Skip to main content
USGS - science for a changing world

Natural Hazards

thumbnail
The West Hills of Portland, in the southern Tualatin Mountains, trend northwest along the west side of Portland, Oregon. These silt-mantled mountains receive significant wet-season precipitation and are prone to sliding during wet conditions, occasionally resulting in significant property damage or casualties. In an effort to develop a baseline for interpretive analysis of the groundwater response to rainfall, an automated monitoring system was installed in 2006 to measure rainfall, pore-water pressure, soil suction, soil-water potential, and volumetric water content at 15-minute intervals. The data show a cyclical pattern of groundwater and moisture content levels—wet from October to May and dry between June and...
thumbnail
The database contains uniformly processed ground motion intensity measurements (peak horizontal ground motions and 5-percent-damped pseudospectral accelerations for oscillator periods 0.1–10 s). The earthquake event set includes more than 3,800 M≥3 earthquakes in Oklahoma and Kansas from January 2009 to December 2016. Ground motion time series were collected out to 500 km. We also relocated the majority of the earthquake hypocenters using a multiple-event relocation algorithm to produce a set of near-uniformly processed hypocentral locations. Details about data processing are reported in the accompanying article. First posted - October 11, 2017 Revised - December 18, 2017, ver. 1.1
thumbnail
Wildfire can significantly alter the hydrologic response of a watershed to the extent that even modest rainstorms can produce dangerous flash floods and debris flows. The USGS conducts post-fire debris-flow hazard assessments for select fires in the Western U.S. We use geospatial data related to basin morphometry, burn severity, soil properties, and rainfall characteristics to estimate the probability and volume of debris flows that may occur in response to a design storm.
thumbnail
The files consist of two types: tabulated data files and graphical map files. Data files consist of six .csv files, representing six experiment dates (2016_06_14, 2016_16_15, 2016_18_15, 2016_16_21, 2016_16_22, 2016_16_23). Each of these files contains multiple columns of data, with each column representing either a time measurement or the value of a physical quantity measured at that time (e.g., flow depth, pore pressure, normal stress, etc.). Map files consist of six .pdf files, each representing an experiment date listed above. The maps show the thickness of the sediment deposited onto the runout pad after each experiment. Sediment thickness was determined using photogrammetery software from Adam Technology.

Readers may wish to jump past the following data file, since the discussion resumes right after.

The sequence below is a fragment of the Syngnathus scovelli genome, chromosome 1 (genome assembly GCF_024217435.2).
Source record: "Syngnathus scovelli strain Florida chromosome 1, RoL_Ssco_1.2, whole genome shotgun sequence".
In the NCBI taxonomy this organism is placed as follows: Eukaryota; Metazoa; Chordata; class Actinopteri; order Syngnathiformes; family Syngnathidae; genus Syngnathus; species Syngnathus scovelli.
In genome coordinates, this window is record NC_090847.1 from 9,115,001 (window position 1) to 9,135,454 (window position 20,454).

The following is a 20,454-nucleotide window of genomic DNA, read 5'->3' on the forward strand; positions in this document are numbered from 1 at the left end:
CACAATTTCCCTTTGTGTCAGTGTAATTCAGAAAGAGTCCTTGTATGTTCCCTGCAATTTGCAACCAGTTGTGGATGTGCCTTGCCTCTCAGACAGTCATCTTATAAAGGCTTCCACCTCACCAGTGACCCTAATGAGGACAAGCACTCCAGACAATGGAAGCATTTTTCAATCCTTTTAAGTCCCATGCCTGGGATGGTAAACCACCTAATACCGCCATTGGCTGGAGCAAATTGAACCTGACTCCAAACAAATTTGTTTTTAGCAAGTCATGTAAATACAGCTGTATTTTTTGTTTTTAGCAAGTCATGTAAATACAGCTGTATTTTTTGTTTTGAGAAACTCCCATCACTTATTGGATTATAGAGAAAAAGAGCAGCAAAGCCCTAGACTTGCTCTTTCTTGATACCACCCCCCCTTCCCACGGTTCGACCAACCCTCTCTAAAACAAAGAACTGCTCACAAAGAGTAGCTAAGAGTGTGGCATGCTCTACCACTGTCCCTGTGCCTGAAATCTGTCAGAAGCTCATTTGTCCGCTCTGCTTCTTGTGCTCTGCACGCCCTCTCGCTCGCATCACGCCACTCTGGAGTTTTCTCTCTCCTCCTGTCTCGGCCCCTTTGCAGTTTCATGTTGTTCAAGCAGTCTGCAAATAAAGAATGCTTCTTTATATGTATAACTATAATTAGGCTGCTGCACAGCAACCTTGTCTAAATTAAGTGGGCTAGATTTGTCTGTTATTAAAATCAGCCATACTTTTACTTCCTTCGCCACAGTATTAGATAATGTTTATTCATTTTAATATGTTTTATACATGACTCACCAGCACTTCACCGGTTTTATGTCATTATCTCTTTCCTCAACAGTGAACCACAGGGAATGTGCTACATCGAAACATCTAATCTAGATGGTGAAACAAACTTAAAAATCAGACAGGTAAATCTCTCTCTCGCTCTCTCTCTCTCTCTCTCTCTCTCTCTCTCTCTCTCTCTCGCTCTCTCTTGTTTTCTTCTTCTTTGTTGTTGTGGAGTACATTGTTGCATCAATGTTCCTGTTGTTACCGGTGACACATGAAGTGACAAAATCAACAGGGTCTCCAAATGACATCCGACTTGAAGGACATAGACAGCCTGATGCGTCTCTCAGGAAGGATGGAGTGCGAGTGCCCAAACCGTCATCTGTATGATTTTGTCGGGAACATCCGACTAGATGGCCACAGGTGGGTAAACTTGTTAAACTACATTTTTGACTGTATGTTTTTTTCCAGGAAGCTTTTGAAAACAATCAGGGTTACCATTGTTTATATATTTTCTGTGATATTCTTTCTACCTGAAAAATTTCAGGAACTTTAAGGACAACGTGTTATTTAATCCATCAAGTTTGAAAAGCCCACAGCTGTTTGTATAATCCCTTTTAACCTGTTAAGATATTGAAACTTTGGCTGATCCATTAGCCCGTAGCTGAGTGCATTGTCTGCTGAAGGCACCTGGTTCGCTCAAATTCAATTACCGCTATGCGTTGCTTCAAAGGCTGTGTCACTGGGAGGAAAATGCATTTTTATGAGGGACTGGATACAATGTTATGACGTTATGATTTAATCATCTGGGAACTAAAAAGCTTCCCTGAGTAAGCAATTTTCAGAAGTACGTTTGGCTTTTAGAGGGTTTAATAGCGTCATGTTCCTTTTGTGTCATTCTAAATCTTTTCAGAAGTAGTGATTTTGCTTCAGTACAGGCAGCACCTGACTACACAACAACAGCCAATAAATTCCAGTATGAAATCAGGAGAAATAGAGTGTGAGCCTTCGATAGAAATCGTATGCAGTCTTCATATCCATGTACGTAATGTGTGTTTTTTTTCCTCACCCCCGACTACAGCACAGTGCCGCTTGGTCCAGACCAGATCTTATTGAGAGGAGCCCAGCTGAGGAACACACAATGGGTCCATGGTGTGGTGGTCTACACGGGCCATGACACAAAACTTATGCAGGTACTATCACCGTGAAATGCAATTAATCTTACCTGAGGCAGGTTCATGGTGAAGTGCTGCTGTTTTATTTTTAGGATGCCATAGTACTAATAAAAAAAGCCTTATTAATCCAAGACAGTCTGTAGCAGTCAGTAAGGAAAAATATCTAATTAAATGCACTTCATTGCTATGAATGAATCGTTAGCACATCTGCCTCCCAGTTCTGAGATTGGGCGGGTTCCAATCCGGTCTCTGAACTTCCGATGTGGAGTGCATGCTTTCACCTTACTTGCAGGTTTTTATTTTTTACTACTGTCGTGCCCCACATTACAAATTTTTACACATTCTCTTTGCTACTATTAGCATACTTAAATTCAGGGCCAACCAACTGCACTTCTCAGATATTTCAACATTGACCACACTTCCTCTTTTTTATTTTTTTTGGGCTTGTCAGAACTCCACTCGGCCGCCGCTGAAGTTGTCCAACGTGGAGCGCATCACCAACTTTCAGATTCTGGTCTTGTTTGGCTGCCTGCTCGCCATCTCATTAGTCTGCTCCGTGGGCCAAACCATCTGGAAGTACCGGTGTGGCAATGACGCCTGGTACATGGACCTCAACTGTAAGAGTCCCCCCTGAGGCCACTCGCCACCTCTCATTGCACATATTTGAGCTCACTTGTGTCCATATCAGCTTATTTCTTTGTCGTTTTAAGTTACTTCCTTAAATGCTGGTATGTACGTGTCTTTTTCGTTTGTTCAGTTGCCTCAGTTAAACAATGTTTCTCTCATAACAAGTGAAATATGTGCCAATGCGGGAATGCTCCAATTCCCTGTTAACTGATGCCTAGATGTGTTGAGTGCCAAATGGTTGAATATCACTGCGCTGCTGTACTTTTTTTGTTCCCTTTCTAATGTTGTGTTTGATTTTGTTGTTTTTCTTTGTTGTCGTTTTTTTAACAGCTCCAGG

thumbnail
Two dams on the Elwha River, Washington State, USA trapped over 20 million m3 of sediment, reducing downstream sediment fluxes and contributing to erosion of the river's coastal delta. The removal of the Elwha and Glines Canyon dams between 2011 and 2014 induced massive increases in river sediment supply and provided an unprecedented opportunity to examine the response of a delta system to changes in sediment supply. The U.S. Geological Survey (USGS) developed an integrated research program aimed at understanding the ecosystem responses following dam removal. The research program included repeated surveys of beach topography, nearshore bathymetry, and surface sediment grain size to quantify changes in delta morphology...
View more...
ScienceBase brings together the best information it can find about USGS researchers and offices to show connections to publications, projects, and data. We are still working to improve this process and information is by no means complete. If you don't see everything you know is associated with you, a colleague, or your office, please be patient while we work to connect the dots. Feel free to contact sciencebase@usgs.gov.